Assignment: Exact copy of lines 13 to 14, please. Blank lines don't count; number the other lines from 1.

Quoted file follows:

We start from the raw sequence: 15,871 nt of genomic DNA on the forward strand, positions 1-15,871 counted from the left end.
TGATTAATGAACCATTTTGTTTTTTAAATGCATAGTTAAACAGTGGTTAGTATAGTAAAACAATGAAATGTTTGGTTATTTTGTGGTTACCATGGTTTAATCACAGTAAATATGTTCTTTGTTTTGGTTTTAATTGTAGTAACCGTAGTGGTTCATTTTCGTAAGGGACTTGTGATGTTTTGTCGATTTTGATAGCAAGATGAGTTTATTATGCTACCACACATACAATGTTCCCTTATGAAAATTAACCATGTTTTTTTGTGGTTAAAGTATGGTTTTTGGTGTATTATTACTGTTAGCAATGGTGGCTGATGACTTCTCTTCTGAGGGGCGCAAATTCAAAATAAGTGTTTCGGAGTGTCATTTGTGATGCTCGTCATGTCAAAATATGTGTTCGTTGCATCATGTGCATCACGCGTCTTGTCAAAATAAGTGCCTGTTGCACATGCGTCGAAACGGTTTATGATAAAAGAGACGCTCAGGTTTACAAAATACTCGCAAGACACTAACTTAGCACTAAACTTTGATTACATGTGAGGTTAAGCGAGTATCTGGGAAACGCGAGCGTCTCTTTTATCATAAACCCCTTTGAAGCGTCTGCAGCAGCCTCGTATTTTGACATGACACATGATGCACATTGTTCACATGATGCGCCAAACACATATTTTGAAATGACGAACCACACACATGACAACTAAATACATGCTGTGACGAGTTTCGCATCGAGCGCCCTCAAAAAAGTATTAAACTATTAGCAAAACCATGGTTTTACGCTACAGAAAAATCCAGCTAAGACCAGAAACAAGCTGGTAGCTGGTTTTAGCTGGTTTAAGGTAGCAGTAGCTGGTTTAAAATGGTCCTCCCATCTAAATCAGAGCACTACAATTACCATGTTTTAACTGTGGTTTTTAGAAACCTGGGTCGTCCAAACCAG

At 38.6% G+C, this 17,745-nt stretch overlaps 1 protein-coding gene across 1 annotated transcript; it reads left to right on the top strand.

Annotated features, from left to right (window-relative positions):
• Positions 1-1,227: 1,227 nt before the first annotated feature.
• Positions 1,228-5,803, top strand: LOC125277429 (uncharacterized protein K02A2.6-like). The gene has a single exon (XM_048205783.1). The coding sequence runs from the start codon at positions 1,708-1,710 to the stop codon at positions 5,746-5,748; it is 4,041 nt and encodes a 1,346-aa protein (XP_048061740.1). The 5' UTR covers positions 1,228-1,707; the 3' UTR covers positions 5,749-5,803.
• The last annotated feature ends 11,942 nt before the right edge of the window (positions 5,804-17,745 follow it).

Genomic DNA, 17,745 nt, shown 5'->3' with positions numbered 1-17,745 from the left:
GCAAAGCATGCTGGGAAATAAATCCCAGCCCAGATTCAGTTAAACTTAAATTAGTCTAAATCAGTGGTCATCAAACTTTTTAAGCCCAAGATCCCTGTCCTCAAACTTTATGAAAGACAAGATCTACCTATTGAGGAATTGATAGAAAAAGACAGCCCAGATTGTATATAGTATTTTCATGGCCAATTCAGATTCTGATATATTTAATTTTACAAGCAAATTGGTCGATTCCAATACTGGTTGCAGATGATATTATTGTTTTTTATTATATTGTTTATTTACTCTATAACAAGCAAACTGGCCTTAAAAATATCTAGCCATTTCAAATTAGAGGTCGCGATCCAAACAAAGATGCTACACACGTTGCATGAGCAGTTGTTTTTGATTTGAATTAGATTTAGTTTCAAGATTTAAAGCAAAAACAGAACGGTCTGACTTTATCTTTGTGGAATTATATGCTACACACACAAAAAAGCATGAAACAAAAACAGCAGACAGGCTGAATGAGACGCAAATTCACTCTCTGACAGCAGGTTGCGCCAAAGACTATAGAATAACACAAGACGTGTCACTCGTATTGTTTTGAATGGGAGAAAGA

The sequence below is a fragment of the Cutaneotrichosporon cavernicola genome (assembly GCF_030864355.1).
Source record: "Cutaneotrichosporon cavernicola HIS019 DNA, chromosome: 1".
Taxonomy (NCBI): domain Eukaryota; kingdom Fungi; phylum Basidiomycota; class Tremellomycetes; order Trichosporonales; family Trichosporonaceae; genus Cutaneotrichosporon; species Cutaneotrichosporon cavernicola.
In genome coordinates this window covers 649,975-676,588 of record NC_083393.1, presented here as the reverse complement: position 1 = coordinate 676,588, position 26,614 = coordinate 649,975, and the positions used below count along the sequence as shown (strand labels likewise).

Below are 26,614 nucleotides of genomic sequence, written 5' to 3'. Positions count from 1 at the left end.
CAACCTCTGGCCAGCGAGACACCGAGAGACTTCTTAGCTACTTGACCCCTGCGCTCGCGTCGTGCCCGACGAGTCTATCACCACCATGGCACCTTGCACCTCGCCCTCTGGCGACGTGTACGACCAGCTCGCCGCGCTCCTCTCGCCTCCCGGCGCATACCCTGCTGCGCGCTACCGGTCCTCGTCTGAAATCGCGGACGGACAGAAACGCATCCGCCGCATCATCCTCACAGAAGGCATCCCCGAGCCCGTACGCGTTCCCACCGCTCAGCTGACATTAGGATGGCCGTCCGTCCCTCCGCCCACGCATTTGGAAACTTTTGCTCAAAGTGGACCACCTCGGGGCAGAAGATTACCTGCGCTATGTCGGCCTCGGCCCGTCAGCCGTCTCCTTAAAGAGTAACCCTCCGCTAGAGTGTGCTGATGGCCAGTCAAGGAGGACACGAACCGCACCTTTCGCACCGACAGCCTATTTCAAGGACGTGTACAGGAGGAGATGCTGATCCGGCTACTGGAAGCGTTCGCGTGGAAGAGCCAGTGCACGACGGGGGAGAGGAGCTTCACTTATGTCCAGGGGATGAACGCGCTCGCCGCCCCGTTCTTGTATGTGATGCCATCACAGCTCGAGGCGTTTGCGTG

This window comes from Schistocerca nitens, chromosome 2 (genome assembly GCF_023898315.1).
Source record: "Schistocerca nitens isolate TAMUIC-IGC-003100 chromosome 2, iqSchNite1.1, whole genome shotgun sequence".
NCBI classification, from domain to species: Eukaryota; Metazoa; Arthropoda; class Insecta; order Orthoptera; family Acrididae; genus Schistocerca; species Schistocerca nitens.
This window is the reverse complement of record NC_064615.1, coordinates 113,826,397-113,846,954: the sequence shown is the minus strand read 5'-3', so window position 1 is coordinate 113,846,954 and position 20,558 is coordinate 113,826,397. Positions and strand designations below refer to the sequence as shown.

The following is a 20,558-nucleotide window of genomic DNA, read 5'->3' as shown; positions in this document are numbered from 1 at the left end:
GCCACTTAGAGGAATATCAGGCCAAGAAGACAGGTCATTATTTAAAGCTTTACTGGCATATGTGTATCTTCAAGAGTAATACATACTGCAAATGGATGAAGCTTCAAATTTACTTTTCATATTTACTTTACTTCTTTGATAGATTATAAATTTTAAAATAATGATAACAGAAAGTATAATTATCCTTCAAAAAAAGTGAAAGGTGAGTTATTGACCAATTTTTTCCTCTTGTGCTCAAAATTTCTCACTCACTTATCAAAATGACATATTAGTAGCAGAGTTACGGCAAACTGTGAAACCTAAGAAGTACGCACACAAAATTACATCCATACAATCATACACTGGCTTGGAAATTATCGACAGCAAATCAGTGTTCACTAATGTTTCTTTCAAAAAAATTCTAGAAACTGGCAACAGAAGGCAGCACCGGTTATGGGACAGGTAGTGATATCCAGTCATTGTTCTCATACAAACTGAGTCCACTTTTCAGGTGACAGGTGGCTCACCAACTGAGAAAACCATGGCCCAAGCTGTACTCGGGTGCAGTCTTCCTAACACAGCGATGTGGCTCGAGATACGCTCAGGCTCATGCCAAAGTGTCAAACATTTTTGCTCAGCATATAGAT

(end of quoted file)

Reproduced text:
In genome coordinates this window covers 649,975-676,588 of record NC_083393.1, presented here as the reverse complement: position 1 = coordinate 676,588, position 26,614 = coordinate 649,975, and the positions used below count along the sequence as shown (strand labels likewise).

Below are 26,614 nucleotides of genomic sequence, written 5' to 3'. Positions count from 1 at the left end.